Thursday, January 10, 2008

I am too easily amused

This is a tale of something happening every day on the Internet. Any person who has blogged or participated in forums or chats could recount similar situations. It is a pretty typical example of what I have seen in real life as well.

Pastor Russ of the Aurora Church of the Nazarene writes a blog. In fact, if you view the menu on the Church’s website, you can see a direct link. Not surprising, considering how many pastors enjoy writing, and how many others do as well. This Tuesday last, Pastor Russ published a blog entry entitled Science and the Bible. Nothing earth-shattering or surprising here either. Within the blog he wrote:
I know that many people are skeptical of the Bible and I have no problem with that, it is a good trait of an intelligent person to consider evidence before deciding whether or not something can be trusted. All I ask is that you really do look at the evidence and not make up your mind before you even take a look. Most people who say they don't believe the Bible, have never read it for themselves, they are simply repeating what someone else has told them. That is not a trait of intelligence.

While I might wonder who he means by the “most people” who say they don’t believe the Bible (and what does “believe the Bible” mean?) have never read it, I get his general drift. If you are going to question something, inspect it first.

The only reason I stumbled upon this blog was Vinny’s posting a response (accurate in my opinion) ”You Call that Evidence?” Even a bit humorous. Again, so far extremely standard fair in internet-world. Vinny also posted a comment to Pastor Russ’ original blog on Wednesday, essentially questioning what scientific degree Kirk Cameron held, and pointing out how apologists often do the same thing—fail to investigate by actually reading what the opposing side writes. I was thinking of writing a similar comment, questioning Pastor Russ what books written by scientists defending evolution against creationism he had read.

Basically asking Pastor Russ if he was guilty of what he accused “most people” of doing—not reading it themselves, but believing what other Christians had told him.

This morning, with coffee cup firmly in hand, I stopped by Pastor Russ’ blog with curiosity as what response, if any, to Vinny’s comment was made. What’s this? Vinny’s Comment—gone. Comments—no longer allowed. Even Pastor Russ’ profile was removed from the blog! (The only proof I can offer that comments were even allowed at one time is by Google Cache.)

I chuckled. Not out of surprise, but more out of how characteristic this “Katie-bar-the-door” mentality permeates the Christian community. This is not a “surprise” ending—this is as typical as can be.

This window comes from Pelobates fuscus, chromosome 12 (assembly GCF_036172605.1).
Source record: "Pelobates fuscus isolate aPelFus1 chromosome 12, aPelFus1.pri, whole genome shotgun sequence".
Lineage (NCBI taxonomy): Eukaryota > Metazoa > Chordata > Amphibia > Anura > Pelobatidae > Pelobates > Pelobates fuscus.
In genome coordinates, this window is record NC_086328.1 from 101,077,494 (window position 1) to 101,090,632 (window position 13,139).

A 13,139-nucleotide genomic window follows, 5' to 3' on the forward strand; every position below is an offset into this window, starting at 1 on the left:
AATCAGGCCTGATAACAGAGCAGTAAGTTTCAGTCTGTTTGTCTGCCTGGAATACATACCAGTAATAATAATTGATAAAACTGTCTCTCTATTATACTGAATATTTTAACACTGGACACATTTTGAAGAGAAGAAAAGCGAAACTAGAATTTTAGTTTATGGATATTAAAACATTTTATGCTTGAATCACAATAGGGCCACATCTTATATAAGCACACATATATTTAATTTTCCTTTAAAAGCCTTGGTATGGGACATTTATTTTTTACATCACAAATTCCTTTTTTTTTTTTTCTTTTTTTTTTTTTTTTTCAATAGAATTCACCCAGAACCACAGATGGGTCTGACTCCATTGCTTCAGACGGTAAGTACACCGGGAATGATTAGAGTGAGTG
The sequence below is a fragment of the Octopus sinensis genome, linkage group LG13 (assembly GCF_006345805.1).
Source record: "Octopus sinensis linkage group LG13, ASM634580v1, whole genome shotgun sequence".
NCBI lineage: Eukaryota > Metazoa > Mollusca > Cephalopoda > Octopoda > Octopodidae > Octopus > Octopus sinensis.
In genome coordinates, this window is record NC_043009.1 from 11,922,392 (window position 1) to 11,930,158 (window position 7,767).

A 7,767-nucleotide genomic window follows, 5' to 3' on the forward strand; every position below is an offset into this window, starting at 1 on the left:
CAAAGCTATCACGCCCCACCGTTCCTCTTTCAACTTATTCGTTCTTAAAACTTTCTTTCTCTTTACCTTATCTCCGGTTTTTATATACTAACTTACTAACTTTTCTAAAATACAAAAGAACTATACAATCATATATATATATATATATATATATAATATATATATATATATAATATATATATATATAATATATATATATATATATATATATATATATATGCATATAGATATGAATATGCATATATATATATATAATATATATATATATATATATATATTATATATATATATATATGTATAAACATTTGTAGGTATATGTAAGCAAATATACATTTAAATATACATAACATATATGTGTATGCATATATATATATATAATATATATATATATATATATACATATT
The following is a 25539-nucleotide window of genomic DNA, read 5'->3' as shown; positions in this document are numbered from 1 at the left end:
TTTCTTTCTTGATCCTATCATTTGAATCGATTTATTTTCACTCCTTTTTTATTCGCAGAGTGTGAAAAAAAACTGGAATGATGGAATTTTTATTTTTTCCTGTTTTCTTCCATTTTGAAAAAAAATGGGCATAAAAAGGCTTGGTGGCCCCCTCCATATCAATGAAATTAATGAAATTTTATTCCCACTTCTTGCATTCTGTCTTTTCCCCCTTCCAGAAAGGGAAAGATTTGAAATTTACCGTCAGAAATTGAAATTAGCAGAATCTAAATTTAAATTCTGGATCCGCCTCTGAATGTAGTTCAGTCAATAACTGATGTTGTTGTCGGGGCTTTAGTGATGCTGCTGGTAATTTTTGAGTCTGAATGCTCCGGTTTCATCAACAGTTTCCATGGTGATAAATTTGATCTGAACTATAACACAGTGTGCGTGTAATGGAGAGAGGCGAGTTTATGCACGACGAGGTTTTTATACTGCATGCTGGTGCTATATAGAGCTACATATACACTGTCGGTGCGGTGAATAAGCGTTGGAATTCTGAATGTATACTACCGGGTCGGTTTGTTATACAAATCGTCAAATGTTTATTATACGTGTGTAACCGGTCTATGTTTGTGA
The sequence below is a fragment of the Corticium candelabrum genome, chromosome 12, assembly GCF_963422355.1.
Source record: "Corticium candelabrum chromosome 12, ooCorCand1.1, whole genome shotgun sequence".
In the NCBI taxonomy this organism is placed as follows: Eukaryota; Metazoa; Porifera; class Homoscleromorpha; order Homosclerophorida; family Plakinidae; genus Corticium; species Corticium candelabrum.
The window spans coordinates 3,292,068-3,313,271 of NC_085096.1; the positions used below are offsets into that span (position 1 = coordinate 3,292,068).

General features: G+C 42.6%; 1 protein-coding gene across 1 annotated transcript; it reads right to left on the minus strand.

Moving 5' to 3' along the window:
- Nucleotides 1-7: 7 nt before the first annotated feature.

I’ve lost count of the times I have had the conversation:

Christian associate: Have you read [a. Zacharias; b. Strobel; c. McDowell; d. Johnson]?
Me: Some. Have you read any non-believing authors on the same topics?
Christian associate: Oh, I don’t have [a. time; b. need; c. desire; d. enough problem with my faith] to read those.

Christian associate: Have you studied ____?
Me: Sure have. Here are the arguments for. Here are the arguments against. Here is why I find this set of arguments persuasive. What do you think?
Christian associate: Gee, look at that time…Gotta go!

I find it amusing we are told as skeptics we need to ask questions; but when we DO, the question is erased, ignored and forgotten. Why tell us to ask, if you don’t want us to…er…ask?

Look, Pastor Russ is free to run his blog how he chooses. He can allow comments from everybody or just Christians or even just people named “Steve.” He can erase comments at his whim, and have no comments at all.

And I am free to find it hilarious to see someone (again) say, “You need to look at the evidence” and when a skeptic attempts to do that (again), the person runs away. Again.

If you have truth, why the fear of open commentary?

As I said—I am too easily amused.

UPDATE: Pastor Russ has posted a new blog entry responding to some of the points made. However, while you may see a “comment” link on the entry, and can even try to post a comment, if you do so you will be greeted with this message:

“Comments on this blog are restricted to team members.”


  1. Thanks for stopping by my blog.

    This makes two blogs that have disabled comments rather than respond to my challenges.

    The first was "Culture Campaign" which is the blog of an organization run by Chicago Christian radio talk host Sandy Rios. Rios is former president of Concerned Women for America and occasional contributor to Fox News. The title of my blog is an homage to their unwillingness to discuss their claims.

    I try to be selective about where I comment in the blogosphere. I would never argue with a housewife sharing how inspired she was by the latest claptrap from Lee Strobel, but I consider ministers fair game.

    I also try to be reasonably polite in my comments. When I e-mailed the Culture Campaign about their decision to disable commenting, I am happy to report that they thanked me for my civility. I try to save the bombast for my own blog.

  2. Christian associate: Have you read [a. Zacharias; b. Strobel; c. McDowell; d. Johnson]?
    Me: Some. Have you read any non-believing authors on the same topics?
    Christian associate: Oh, I don’t have [a. time; b. need; c. desire; d. enough problem with my faith] to read those.

    Christian associate: Have you studied ____?
    Me: Sure have. Here are the arguments for. Here are the arguments against. Here is why I find this set of arguments persuasive. What do you think?
    Christian associate: Gee, look at that time…Gotta go!

    I've had a few of that experience.

    My mum offered me the bible and the book of mormon and I gave the God Delusion in return... She politely gave it back with the "I'm not interested" line.

  3. I've shared your experience. That's why I stopped debating theists (and philosophy professors and students as well).

  4. I realize the futility of these debates, but when I think of Pastor Russ' congregation going out and voting for Mike Huckabee because they think his position on evolution shows that he's a guy who looks at the facts, I feel compelled to comment.

  5. Vinny, I feel exactly the same way.